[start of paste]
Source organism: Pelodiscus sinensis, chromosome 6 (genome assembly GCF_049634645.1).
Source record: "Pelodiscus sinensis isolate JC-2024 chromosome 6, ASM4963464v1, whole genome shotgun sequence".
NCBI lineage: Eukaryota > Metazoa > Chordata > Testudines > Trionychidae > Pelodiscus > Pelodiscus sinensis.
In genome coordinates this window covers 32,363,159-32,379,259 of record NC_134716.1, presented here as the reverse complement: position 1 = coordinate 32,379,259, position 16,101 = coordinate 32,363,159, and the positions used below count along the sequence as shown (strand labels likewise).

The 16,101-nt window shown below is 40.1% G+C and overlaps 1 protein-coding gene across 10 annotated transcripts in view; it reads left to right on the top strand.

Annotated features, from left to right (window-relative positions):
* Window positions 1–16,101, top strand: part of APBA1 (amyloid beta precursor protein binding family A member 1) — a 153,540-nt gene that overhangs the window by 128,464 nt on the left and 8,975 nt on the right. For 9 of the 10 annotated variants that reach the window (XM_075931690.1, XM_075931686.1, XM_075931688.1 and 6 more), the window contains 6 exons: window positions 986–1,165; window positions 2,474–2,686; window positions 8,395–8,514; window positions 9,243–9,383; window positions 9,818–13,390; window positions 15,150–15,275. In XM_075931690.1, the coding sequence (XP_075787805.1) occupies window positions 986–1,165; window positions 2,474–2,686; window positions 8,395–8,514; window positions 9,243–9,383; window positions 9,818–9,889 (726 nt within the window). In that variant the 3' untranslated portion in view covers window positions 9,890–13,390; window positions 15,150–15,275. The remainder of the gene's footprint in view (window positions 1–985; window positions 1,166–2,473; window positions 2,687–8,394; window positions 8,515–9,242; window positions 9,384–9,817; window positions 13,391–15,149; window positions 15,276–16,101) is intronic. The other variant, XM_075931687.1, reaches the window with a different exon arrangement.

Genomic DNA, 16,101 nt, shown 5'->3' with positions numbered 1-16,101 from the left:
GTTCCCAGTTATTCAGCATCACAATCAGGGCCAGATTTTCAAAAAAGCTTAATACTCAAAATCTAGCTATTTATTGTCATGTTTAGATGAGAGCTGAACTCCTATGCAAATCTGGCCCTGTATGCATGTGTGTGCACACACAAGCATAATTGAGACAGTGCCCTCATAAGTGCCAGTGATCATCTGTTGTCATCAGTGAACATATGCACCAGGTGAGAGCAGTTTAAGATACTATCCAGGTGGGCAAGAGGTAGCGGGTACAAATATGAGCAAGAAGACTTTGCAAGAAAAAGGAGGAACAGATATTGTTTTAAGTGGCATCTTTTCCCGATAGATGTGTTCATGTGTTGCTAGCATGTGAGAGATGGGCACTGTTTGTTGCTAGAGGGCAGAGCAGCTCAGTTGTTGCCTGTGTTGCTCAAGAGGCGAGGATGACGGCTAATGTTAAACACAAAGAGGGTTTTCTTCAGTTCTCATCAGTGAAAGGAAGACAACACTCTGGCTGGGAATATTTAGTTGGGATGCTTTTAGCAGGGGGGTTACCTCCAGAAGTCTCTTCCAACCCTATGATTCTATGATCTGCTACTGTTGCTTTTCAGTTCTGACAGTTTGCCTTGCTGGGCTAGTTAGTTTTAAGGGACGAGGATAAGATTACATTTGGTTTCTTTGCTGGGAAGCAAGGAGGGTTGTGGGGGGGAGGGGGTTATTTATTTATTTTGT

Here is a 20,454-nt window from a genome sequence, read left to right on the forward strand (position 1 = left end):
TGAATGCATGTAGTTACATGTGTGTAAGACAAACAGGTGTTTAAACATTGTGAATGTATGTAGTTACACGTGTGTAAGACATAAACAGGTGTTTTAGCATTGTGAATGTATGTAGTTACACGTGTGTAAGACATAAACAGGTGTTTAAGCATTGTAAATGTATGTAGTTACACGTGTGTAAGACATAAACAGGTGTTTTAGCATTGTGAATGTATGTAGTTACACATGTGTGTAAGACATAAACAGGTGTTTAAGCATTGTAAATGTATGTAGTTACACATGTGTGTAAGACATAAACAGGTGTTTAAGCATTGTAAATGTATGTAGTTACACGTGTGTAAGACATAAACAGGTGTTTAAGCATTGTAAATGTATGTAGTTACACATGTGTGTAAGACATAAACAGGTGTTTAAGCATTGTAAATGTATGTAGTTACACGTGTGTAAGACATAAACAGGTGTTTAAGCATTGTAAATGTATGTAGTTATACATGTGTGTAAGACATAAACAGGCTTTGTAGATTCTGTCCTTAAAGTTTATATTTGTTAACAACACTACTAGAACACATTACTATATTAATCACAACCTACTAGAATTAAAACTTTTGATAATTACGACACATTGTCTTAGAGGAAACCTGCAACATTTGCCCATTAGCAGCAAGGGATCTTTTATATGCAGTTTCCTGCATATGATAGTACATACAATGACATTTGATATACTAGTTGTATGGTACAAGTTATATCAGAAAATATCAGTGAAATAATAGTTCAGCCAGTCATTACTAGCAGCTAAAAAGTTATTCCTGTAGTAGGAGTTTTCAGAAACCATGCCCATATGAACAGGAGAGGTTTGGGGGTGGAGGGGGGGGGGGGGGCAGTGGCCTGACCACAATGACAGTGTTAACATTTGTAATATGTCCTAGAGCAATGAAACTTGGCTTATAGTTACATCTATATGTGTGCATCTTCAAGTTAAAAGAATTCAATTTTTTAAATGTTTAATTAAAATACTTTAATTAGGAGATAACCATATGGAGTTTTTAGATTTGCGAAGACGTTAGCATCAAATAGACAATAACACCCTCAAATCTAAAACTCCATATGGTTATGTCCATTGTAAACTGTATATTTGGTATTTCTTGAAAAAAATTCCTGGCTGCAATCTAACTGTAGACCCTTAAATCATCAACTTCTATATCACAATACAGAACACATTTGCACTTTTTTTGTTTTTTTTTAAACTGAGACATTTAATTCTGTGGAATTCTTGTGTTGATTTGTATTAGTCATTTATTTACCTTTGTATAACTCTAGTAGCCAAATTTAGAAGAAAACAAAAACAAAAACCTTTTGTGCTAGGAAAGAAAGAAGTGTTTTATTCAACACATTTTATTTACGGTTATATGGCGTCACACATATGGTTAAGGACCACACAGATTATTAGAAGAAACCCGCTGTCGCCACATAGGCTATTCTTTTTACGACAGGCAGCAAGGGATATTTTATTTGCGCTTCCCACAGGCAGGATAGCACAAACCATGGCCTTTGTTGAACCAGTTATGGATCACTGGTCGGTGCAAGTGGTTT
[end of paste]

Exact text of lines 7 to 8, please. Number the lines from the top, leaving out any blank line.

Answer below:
* Window positions 1–16,101, top strand: part of APBA1 (amyloid beta precursor protein binding family A member 1) — a 153,540-nt gene that overhangs the window by 128,464 nt on the left and 8,975 nt on the right. For 9 of the 10 annotated variants that reach the window (XM_075931690.1, XM_075931686.1, XM_075931688.1 and 6 more), the window contains 6 exons: window positions 986–1,165; window positions 2,474–2,686; window positions 8,395–8,514; window positions 9,243–9,383; window positions 9,818–13,390; window positions 15,150–15,275. In XM_075931690.1, the coding sequence (XP_075787805.1) occupies window positions 986–1,165; window positions 2,474–2,686; window positions 8,395–8,514; window positions 9,243–9,383; window positions 9,818–9,889 (726 nt within the window). In that variant the 3' untranslated portion in view covers window positions 9,890–13,390; window positions 15,150–15,275. The remainder of the gene's footprint in view (window positions 1–985; window positions 1,166–2,473; window positions 2,687–8,394; window positions 8,515–9,242; window positions 9,384–9,817; window positions 13,391–15,149; window positions 15,276–16,101) is intronic. The other variant, XM_075931687.1, reaches the window with a different exon arrangement.

Genomic DNA, 16,101 nt, shown 5'->3' with positions numbered 1-16,101 from the left: